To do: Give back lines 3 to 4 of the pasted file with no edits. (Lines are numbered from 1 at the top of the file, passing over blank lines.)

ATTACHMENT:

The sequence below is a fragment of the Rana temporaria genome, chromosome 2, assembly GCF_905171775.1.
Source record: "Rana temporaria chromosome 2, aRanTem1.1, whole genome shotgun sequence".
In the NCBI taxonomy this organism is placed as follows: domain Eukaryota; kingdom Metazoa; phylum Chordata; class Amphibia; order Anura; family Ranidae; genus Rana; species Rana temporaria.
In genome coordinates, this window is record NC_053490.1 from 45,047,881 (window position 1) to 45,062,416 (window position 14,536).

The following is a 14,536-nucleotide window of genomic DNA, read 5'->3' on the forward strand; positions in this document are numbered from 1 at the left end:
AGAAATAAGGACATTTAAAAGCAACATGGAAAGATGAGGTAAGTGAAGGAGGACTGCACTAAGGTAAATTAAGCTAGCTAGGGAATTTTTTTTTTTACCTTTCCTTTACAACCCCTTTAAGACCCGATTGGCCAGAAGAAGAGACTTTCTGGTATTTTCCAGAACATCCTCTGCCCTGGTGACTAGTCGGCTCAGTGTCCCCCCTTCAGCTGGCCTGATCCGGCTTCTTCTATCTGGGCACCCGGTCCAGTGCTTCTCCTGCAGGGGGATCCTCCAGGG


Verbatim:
In the NCBI taxonomy this organism is placed as follows: domain Eukaryota; kingdom Metazoa; phylum Chordata; class Amphibia; order Anura; family Ranidae; genus Rana; species Rana temporaria.
In genome coordinates, this window is record NC_053490.1 from 45,047,881 (window position 1) to 45,062,416 (window position 14,536).